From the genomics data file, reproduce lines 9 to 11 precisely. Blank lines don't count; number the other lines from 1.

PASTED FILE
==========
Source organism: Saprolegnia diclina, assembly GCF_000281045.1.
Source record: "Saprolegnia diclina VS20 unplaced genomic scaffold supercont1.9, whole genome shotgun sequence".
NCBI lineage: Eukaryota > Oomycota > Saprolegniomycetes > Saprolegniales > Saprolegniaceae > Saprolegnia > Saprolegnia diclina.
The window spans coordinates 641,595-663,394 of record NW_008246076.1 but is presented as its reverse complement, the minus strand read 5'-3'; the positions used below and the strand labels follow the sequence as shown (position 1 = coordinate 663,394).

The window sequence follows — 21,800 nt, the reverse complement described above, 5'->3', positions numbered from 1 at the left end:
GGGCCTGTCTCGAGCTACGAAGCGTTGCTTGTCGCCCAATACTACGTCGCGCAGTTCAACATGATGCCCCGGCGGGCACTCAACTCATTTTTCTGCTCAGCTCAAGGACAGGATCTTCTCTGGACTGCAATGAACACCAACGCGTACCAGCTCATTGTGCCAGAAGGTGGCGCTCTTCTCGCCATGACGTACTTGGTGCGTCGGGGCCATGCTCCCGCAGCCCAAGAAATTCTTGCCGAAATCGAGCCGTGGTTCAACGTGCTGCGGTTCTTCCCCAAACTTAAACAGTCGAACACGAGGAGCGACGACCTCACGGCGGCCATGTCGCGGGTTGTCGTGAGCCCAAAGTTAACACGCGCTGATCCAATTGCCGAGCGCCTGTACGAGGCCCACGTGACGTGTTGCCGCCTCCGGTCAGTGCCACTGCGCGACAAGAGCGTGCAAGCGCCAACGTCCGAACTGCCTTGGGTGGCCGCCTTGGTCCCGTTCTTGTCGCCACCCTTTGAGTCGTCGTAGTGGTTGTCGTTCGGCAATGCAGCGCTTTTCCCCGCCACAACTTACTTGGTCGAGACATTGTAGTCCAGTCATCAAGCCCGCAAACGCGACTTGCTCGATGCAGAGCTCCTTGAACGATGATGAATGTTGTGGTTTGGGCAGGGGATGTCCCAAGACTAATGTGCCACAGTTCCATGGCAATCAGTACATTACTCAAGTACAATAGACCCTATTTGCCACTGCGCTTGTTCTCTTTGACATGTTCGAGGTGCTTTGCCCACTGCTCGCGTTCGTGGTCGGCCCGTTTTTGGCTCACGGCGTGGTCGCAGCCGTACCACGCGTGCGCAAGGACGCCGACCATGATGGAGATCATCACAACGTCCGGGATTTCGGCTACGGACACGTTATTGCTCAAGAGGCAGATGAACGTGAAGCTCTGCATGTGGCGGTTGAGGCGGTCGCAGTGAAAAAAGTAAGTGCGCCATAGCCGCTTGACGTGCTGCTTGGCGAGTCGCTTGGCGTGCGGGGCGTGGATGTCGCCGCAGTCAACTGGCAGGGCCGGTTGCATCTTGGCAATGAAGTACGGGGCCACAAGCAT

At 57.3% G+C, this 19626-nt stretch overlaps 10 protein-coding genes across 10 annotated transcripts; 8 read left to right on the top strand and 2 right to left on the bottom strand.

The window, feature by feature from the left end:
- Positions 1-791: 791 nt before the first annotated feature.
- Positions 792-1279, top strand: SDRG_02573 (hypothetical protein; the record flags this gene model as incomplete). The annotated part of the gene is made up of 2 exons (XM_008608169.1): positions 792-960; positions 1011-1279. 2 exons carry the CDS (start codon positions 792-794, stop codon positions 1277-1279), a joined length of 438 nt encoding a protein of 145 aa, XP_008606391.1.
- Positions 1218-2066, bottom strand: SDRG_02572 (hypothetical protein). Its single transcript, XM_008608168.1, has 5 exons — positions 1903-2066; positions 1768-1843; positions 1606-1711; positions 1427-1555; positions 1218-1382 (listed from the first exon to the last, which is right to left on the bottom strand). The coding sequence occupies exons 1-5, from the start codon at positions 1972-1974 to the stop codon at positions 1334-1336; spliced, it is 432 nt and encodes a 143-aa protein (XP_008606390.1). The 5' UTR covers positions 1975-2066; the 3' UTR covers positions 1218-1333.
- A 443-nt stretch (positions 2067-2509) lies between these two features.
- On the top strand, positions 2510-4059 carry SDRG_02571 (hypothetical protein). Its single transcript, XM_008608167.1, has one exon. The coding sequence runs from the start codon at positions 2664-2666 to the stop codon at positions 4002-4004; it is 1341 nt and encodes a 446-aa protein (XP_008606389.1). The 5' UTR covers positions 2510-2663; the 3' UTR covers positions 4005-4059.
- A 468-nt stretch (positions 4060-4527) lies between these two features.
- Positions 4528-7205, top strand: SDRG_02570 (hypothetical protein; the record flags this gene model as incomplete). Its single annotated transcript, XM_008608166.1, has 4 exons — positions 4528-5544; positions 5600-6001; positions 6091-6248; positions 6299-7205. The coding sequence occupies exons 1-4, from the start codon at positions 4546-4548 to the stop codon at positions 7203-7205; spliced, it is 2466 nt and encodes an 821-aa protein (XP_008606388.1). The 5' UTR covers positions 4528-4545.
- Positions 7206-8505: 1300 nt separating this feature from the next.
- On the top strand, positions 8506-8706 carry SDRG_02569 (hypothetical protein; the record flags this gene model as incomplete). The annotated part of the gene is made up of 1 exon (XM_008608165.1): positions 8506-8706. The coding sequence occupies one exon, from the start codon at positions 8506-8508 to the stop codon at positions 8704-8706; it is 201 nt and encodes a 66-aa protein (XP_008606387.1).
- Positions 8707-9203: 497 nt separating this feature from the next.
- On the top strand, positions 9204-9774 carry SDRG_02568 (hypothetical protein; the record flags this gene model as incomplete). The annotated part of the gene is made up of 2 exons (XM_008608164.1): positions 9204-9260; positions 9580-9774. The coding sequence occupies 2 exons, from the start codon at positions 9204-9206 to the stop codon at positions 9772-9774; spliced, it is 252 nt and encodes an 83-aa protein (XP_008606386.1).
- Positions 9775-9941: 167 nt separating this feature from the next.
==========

- Positions 1-791: 791 nt before the first annotated feature.
- Positions 792-1279, top strand: SDRG_02573 (hypothetical protein; the record flags this gene model as incomplete). The annotated part of the gene is made up of 2 exons (XM_008608169.1): positions 792-960; positions 1011-1279. 2 exons carry the CDS (start codon positions 792-794, stop codon positions 1277-1279), a joined length of 438 nt encoding a protein of 145 aa, XP_008606391.1.
- Positions 1218-2066, bottom strand: SDRG_02572 (hypothetical protein). Its single transcript, XM_008608168.1, has 5 exons — positions 1903-2066; positions 1768-1843; positions 1606-1711; positions 1427-1555; positions 1218-1382 (listed from the first exon to the last, which is right to left on the bottom strand). The coding sequence occupies exons 1-5, from the start codon at positions 1972-1974 to the stop codon at positions 1334-1336; spliced, it is 432 nt and encodes a 143-aa protein (XP_008606390.1). The 5' UTR covers positions 1975-2066; the 3' UTR covers positions 1218-1333.